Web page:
Elvis Presley: Baby What You Want Me To Do Page 3

"[Parker] was very helpful to me. He'd tell me how he wasn't going to give me these answers. But then he'd also say where I might go for the answers. It's misleading, because [officially] he didn't do interviews. I'd put things out there, he'd volley them back by return mail. I spent a lot of time thinking of how to say things, and he'd still always be three steps ahead of me."

Parker is usually cited as one of the chief villains of the Elvis story, the man who sold Elvis' talent down the Hollywood river for cash. But as Guralnick makes clear, the Colonel had other, darker, more personal flaws that often resembled those of his client. Back in the halcyon days, as Elvis' addiction to pills grew, so did the Colonel's fondness for gambling. Though Guralnick does not address the rumors of Presley's homosexuality, he does offer straight reporting of the smarmier aspects of the Elvis-In-Decline story—the singer's promiscuity and rampant drug use—as well as of Parker's gambling, a problem often linked to his raising of the price promoters had to pay to book Elvis for a concert.

If there's a flaw in Guralnick's simple, straightforward writing style, it's that at times it's dry, almost academic. But this works to his advantage in the coverage of Elvis' last years, providing a somewhat refreshing change from the hysterical tone adopted by most chroniclers of that period. About the Colonel's gambling, for example, Guralnick calmly relates:

"The Colonel's friends and associates were growing concerned about his behavior as well: more and more they were coming to see his predilection for gambling, which had seemed like a harmless aberration at first, as an addiction over which he had no control. It was something no one would have ever figured him for, but one by one all the signs fell into place as they watched him drop ever-larger sums of money at the roulette table, playing with a grim determination that seemed to blot out everything that was going on around him." (p.447)

Guralnick's ultimately sympathetic portrait of Parker may be the only flaw worth noting in his two-volume masterwork. Although he initially describes Parker as "a heavyset, crude and blustering man with a brilliant mind and a guttural accent" (Last Train, p.165), it's clear—and again, Guralnick is a champ at trying to withhold judgment—that the author respects the Colonel's drive to be the master of whatever game he happened to be playing. Perhaps because of his acquaintance with the man Guralnick is too forgiving of Parker's ruthless pursuit of fame and wealth for himself and his too-pliable client. Worse, Guralnick does not identify Parker's meddling in the artistic side of Elvis' career as the disaster it proved to be.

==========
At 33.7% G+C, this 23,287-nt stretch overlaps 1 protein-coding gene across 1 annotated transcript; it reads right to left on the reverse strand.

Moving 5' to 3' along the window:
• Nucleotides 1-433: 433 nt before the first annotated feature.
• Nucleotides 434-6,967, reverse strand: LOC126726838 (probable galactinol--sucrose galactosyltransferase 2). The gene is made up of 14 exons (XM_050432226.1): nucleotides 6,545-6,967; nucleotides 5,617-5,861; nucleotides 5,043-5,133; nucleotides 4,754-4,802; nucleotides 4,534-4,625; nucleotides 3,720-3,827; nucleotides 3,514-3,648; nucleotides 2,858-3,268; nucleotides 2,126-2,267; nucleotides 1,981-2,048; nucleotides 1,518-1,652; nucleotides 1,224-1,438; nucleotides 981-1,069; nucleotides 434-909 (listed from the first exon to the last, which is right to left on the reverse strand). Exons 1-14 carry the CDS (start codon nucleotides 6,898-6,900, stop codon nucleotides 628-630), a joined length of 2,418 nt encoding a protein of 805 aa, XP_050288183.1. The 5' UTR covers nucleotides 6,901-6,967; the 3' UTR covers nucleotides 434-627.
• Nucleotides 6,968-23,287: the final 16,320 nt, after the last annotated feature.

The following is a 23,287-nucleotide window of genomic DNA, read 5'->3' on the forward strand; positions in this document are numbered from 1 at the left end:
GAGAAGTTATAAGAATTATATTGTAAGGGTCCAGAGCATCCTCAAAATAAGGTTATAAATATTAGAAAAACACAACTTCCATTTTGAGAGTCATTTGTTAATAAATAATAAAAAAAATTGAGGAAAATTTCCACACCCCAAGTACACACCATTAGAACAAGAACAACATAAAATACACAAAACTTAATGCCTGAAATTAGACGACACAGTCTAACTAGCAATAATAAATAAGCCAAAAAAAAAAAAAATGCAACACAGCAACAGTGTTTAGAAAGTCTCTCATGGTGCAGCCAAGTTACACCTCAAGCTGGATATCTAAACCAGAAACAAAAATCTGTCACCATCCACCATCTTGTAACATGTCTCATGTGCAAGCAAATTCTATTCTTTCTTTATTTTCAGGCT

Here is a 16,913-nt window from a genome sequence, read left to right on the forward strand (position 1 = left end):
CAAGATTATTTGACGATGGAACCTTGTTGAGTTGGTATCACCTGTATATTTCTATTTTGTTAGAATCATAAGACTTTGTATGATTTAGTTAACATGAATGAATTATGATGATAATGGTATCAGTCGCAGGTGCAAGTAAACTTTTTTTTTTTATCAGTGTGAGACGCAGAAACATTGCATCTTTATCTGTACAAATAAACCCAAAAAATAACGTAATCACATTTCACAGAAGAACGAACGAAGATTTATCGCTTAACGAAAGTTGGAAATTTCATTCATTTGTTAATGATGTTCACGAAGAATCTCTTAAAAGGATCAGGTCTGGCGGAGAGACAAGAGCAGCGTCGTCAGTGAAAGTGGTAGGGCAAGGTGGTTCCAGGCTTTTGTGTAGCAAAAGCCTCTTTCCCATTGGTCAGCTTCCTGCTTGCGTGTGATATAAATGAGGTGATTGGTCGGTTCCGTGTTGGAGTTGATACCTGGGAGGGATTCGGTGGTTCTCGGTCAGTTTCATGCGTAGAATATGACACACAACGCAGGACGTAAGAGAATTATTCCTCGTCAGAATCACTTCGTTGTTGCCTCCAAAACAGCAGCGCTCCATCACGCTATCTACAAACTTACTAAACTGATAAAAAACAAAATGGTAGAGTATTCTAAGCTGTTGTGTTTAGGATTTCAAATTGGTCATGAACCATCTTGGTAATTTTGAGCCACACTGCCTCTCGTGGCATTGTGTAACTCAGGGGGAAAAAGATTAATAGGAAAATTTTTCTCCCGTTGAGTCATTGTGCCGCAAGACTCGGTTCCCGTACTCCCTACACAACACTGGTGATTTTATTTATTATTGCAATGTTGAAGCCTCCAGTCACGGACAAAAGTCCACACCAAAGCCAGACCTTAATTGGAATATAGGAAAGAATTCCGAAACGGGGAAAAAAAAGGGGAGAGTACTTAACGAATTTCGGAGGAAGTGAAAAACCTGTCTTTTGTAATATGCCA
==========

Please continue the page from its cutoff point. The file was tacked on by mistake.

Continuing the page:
The other traditional villain in the Elvis melodrama fares even better. Dr. George Nichopoulos, the infamous "Dr. Nick," comes off here as significantly less menacing—and rightfully so, as evidence presented in several court trials has shown. As one of the doctors who supplied Elvis' outrageous appetite for opiates, Dr. Nick, who lived in Memphis and was the personal physician to Elvis and his entire entourage, is usually made out to be the monster whose irresponsibly free hand in the writing of prescriptions helped kill Elvis. As the title of a famous article by Stanley Booth had it, "The King is Dead! Hang the Doctor." In Guralnick's account, however, Nichopoulos is seen as someone who, after failing to break Elvis of his habit, at least felt his presence could help control it.

"[Dr. Nick] showed very poor judgment at times. He himself would say, or he has said in the last few years, that he was an enabler," Guralnick says. "If you eliminate Dr. Nick from the picture, [Elvis] still had doctors all over the place, people who would do anything he wanted. Of all the doctors who ministered to Elvis, the only one who cared about him as a person was Dr. Nick. He compromised his objectivity, he took money from Elvis, he made a lot of money off Elvis, he made real errors. What he did is not the kind of thing that would lead you to him as a family physician, but at the same time it doesn't create the picture of a villain."

The only times that Guralnick allows his narrative to veer across the line into the kind of luridness infesting the Goldman book is in some direct quotes. One of Elvis' friends from his time in Germany, Cliff Gleaves, contributes one of the very few eyewitness accounts here of Elvis' abuse of drugs, in his case speed. Speaking of the spring of 1967, Gleaves said:

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